"In the Forest of the Night" was, like "Kill the Moon," one of the divisive episodes of Series 8 and the reason it's much higher than "Kill the Moon" is because "In the Forest of the Night" gives itself entirely over to the fairy tale genre, embracing everything that genre entails, good and bad (including some wonderful albeit unsubtle imagery). "Kill the Moon" took itself seriously, striving for more mature episode but patchy science, strangely unlikeable characters, and an unwarranted argument let it down.

But there's the last scene of "In the Forest of the Night." Somehow I feel it would have made more sense if this Annabelle had turned up on the Arden family's doorstep:

Warner Bros. Pictures / Via

6. "Into the Dalek"

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After "Deep Breath," the Twelfth Doctor needed something challenging and meaty; the first full adventure to showcase his new personality. "Into the Dalek" was just perfect. A keen mixture of "Fantastic Voyage" and Fourth Doctor adventure "The Invisible Enemy," "Into the Dalek" had the Doctor and a freshly romanced Clara venture inside one of Skaro's finest with splendid results (well, that can't be applied to the poor soldiers who are shot when the Dalek takes a stroll).

If there were ever a Doctor Who theme park — dear god, why hasn't someone come up with the idea before? — then the "Into the Dalek" ride would have the longest queue. It's a veritable roller coaster of an episode as the Doctor, Clara, and their "armed babysitters" circumnavigate the Dalek from the eyestalk to the mutant itself. There's a lot going on and returning scribe Phil Ford (aided by Steven Moffat) managed to find space to squeeze in Danny's introduction and a lot of morality-questioning angst for the Doctor. "Am I a good man?" he asks Clara in a thrilling opening sequence. She didn't know and neither did we.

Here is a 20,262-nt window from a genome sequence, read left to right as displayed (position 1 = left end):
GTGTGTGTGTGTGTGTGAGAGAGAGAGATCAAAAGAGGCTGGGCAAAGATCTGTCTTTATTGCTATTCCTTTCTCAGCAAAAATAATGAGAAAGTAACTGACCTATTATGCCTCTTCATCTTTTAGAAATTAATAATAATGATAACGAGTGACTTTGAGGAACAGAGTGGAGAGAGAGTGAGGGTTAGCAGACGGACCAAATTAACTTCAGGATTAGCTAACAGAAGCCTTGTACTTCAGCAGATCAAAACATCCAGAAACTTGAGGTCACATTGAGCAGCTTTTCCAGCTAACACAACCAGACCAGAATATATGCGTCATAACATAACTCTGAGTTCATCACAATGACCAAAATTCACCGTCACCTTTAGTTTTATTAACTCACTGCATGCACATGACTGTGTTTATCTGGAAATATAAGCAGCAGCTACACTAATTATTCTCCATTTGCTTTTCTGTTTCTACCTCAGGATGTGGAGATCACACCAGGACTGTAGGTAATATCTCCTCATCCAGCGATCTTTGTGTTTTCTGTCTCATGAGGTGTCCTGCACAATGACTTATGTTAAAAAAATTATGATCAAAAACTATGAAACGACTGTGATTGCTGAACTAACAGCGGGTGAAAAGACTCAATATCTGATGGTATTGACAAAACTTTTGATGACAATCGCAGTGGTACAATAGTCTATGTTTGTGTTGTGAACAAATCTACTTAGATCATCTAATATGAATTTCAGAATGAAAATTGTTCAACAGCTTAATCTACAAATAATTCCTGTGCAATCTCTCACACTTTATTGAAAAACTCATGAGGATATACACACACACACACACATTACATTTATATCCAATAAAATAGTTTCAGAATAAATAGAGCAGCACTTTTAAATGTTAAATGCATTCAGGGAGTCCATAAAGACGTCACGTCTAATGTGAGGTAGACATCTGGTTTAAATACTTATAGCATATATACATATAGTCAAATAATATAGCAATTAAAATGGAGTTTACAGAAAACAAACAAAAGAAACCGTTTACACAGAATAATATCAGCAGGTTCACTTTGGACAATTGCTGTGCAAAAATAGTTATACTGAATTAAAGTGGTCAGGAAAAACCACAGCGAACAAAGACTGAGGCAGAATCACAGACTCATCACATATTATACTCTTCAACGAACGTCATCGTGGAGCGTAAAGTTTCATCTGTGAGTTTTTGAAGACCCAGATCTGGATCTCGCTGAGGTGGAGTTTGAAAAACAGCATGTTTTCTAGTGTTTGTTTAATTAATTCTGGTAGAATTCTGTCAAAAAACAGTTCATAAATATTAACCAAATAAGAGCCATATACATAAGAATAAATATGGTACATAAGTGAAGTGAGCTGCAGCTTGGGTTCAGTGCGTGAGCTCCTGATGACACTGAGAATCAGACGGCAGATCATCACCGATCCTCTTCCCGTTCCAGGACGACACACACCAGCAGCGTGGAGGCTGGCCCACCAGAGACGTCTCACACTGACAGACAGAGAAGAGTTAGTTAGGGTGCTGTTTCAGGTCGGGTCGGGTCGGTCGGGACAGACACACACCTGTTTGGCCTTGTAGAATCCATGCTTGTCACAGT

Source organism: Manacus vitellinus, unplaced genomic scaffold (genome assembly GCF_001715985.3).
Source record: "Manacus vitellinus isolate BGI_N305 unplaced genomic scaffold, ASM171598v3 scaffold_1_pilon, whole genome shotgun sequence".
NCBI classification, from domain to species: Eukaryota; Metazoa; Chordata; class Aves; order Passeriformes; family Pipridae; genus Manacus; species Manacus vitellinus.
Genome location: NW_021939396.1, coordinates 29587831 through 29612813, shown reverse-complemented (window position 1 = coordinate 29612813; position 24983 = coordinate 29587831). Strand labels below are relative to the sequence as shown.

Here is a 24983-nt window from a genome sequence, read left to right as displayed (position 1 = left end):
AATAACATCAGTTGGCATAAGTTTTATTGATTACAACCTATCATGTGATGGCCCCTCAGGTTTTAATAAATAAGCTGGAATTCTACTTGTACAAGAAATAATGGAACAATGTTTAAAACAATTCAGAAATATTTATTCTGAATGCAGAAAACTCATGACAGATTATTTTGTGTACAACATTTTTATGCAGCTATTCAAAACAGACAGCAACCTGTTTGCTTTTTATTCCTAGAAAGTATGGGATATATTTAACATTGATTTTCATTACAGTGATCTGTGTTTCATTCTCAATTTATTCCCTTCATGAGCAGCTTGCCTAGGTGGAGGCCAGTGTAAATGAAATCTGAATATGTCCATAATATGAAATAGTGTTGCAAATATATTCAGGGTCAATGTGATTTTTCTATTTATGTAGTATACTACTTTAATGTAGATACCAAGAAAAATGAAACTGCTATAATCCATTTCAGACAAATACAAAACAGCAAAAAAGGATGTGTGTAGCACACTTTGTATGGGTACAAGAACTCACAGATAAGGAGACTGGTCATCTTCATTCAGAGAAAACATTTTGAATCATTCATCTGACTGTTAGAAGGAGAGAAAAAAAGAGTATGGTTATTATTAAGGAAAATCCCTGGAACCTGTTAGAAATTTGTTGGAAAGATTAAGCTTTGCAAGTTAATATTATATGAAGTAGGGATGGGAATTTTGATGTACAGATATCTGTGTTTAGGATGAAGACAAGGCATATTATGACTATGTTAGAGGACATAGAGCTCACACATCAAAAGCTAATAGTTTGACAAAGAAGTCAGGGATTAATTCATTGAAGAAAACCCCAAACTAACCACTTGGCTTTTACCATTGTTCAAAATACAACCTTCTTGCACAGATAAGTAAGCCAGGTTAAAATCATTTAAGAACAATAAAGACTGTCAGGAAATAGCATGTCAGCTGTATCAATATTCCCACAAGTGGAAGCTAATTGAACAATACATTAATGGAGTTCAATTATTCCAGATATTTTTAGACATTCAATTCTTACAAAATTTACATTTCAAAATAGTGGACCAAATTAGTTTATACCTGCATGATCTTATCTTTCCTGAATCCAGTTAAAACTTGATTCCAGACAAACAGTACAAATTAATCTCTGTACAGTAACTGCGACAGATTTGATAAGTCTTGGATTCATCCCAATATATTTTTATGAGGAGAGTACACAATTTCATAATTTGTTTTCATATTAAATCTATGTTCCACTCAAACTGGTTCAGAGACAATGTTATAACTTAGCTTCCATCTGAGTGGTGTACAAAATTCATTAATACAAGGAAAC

For further research I'd recommend YA author Holly Black's spin on the Twelfth Doctor, Lights Out, a brilliant little adventure chronicling the Doctor's escapades when he was sent in "Deep Breath" to get the coffee he appears with in "Into the Dalek."

5. "Death in Heaven"

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It was one of the most hotly anticipated finales since David Tennant's three stand-alone series (because Rose dying, the Master, and Davros returning were a heady prospect back in the day), "Death in Heaven" had to wrap up Peter Capaldi's first full series as the Doctor in a bow that would satisfy millions. It didn't, believe it or not, but it was still well received by most viewers and is considered a great finale to sound off the series. Fiendishly good Michelle Gomez managed to make her rendition of the Master so much more than a gimmick with some genuinely hideous moments (the murder of UNIT whiz kid, Osgood was a horrifying sequence and possibly the one time the Master has been abhorred the most out of every incarnation). Peter Capaldi was nothing short of incredible (I promised I wouldn't keep saying it...), particularly in the graveyard scene, and while Clara spent a great deal of this story looking understandably mournful, Jenna Coleman was still excellent. Danny Pink might not have held a special place in my heart but his death was sad because Clara was sad, really — and that's all down to Jenna Coleman. Haunted, teary looks should go down on her CV for the future.